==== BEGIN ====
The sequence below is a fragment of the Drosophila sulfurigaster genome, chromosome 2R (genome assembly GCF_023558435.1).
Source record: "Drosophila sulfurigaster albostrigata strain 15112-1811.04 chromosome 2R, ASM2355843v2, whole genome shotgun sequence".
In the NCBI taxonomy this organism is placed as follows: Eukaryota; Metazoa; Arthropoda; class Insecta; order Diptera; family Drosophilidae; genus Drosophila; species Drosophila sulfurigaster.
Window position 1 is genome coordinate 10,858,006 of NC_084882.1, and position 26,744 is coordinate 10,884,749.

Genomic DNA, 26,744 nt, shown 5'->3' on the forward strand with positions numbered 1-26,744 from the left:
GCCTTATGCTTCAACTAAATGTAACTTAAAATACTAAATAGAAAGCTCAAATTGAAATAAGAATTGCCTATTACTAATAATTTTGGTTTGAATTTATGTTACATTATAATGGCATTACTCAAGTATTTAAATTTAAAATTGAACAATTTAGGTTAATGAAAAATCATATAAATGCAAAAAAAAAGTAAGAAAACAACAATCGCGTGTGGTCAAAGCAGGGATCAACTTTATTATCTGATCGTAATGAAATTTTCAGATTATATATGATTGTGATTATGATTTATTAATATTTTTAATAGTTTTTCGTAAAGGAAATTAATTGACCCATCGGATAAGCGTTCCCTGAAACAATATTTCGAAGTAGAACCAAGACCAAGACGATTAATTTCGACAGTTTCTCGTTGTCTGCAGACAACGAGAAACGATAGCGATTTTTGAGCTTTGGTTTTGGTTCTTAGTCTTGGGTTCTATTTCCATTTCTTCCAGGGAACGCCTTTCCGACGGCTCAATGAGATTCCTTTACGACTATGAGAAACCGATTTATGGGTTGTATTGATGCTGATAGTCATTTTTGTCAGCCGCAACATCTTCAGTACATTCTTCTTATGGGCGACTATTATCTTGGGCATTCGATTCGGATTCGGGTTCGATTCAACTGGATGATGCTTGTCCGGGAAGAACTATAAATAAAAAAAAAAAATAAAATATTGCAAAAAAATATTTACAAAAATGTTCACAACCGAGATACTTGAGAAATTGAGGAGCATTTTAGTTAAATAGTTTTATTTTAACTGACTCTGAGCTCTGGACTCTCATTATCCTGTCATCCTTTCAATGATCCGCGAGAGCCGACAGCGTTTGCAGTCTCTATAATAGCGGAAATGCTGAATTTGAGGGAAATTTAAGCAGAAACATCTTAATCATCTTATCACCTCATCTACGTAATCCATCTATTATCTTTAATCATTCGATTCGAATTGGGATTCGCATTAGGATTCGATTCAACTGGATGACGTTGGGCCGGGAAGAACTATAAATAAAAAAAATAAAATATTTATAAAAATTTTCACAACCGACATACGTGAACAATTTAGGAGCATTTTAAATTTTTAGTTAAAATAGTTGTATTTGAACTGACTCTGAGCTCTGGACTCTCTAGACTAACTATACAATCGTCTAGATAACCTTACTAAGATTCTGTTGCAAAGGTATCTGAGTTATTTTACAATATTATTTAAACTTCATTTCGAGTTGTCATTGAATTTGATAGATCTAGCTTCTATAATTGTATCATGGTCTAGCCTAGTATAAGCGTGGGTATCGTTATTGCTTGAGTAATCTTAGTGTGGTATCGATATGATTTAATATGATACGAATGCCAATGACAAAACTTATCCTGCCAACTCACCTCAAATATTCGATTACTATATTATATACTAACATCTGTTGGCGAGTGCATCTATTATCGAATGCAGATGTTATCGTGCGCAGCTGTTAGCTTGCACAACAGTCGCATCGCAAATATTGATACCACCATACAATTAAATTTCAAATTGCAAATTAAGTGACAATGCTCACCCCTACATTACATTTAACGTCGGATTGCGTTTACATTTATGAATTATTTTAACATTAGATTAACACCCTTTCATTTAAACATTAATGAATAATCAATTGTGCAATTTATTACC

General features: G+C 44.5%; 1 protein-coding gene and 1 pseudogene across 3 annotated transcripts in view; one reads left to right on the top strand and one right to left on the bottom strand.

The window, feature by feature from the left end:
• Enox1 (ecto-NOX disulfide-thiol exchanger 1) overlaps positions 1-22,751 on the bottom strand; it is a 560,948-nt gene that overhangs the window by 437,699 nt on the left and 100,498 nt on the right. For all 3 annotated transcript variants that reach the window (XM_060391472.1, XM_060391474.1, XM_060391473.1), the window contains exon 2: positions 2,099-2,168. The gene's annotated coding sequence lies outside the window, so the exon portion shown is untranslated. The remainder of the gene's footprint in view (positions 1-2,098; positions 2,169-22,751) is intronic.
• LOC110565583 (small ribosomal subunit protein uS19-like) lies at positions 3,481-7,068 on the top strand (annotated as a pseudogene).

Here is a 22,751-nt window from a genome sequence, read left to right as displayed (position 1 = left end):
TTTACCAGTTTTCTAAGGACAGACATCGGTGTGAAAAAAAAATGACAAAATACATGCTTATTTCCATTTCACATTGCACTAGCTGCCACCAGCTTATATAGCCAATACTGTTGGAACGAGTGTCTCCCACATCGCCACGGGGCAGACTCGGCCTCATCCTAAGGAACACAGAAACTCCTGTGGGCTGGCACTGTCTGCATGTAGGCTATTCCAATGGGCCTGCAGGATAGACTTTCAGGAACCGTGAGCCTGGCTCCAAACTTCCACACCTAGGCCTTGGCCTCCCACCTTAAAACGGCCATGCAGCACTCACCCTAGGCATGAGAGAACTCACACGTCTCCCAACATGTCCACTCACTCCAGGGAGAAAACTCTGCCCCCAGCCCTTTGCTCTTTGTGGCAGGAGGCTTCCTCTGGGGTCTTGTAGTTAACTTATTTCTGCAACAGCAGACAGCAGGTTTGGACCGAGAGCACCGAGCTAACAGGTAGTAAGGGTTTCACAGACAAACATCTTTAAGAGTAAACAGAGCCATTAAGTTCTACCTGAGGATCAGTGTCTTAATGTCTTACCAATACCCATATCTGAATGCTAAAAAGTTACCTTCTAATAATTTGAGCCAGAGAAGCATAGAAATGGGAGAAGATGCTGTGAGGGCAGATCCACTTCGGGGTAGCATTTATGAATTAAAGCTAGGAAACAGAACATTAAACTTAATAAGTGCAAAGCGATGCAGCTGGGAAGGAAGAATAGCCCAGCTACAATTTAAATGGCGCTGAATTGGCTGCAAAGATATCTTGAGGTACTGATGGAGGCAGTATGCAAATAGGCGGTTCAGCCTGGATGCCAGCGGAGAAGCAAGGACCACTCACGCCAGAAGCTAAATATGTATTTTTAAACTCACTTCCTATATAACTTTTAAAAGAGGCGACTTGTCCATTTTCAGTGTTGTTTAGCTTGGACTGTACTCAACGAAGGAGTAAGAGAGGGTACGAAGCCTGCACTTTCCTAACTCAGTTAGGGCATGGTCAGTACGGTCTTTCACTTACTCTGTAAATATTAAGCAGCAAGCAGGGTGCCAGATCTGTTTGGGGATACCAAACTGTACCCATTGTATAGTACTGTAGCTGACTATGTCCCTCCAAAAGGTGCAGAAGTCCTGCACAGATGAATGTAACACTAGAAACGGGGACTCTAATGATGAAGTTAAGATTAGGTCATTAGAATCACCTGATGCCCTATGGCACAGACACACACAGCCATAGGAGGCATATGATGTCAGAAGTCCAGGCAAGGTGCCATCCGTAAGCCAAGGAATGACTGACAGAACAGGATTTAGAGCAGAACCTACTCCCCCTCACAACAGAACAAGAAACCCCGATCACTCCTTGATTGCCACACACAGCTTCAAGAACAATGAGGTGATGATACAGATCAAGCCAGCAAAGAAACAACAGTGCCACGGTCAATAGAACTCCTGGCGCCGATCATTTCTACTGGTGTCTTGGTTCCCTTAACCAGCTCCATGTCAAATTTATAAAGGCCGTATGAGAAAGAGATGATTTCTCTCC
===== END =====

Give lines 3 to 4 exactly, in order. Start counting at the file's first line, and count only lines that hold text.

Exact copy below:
In the NCBI taxonomy this organism is placed as follows: Eukaryota; Metazoa; Arthropoda; class Insecta; order Diptera; family Drosophilidae; genus Drosophila; species Drosophila sulfurigaster.
Window position 1 is genome coordinate 10,858,006 of NC_084882.1, and position 26,744 is coordinate 10,884,749.